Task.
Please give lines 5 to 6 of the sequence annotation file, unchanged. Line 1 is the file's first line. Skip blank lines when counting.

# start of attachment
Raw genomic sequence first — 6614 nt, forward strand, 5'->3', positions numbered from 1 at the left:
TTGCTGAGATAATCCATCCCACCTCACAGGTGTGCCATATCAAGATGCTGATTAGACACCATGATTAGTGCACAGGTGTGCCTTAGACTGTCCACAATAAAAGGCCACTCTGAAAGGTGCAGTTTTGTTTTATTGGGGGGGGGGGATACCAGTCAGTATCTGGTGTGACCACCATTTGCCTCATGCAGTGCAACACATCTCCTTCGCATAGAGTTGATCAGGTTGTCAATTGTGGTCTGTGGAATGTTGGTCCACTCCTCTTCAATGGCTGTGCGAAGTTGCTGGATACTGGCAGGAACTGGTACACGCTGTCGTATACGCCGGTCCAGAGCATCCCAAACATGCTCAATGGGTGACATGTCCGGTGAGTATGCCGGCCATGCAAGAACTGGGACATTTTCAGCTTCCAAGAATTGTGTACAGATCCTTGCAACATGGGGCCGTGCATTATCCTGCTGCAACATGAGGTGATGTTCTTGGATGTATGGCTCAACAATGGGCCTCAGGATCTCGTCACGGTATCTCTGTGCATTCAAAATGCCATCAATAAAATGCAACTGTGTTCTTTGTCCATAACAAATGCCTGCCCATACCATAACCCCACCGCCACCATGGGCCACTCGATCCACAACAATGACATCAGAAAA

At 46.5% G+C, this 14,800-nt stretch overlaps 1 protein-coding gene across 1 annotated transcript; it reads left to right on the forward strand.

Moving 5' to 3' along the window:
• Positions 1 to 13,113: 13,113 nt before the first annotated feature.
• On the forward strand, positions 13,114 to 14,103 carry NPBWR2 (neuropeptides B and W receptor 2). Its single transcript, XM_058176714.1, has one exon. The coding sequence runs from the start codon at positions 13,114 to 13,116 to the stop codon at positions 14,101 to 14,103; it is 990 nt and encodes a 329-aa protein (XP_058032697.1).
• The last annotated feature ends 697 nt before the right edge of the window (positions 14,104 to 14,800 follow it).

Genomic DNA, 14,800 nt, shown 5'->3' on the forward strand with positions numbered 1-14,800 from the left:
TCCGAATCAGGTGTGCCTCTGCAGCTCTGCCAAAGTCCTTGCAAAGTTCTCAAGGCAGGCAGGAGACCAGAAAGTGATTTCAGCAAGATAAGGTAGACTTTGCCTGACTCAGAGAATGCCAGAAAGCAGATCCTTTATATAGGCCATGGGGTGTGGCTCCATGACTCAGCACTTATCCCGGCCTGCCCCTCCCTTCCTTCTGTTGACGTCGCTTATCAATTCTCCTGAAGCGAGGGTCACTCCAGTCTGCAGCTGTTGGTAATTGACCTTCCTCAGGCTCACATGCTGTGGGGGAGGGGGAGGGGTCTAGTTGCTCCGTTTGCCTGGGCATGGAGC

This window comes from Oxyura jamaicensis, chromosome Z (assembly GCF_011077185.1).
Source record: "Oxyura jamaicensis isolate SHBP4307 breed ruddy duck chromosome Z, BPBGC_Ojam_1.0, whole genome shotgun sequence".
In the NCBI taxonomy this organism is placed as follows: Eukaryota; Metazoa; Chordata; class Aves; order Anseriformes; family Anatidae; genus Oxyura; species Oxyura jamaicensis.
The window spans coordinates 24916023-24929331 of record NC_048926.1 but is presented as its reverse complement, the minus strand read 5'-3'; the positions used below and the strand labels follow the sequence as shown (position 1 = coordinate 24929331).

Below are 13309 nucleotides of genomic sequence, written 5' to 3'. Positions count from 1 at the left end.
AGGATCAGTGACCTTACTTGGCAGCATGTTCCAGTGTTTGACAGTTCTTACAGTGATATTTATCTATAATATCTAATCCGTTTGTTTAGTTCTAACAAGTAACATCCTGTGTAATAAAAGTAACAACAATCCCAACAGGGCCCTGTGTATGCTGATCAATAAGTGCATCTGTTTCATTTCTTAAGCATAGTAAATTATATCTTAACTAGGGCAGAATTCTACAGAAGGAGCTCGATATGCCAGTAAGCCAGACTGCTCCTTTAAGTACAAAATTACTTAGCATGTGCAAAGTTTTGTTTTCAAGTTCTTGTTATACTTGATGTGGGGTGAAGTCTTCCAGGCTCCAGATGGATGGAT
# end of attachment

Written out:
• Positions 1 to 13,113: 13,113 nt before the first annotated feature.
• On the forward strand, positions 13,114 to 14,103 carry NPBWR2 (neuropeptides B and W receptor 2). Its single transcript, XM_058176714.1, has one exon. The coding sequence runs from the start codon at positions 13,114 to 13,116 to the stop codon at positions 14,101 to 14,103; it is 990 nt and encodes a 329-aa protein (XP_058032697.1).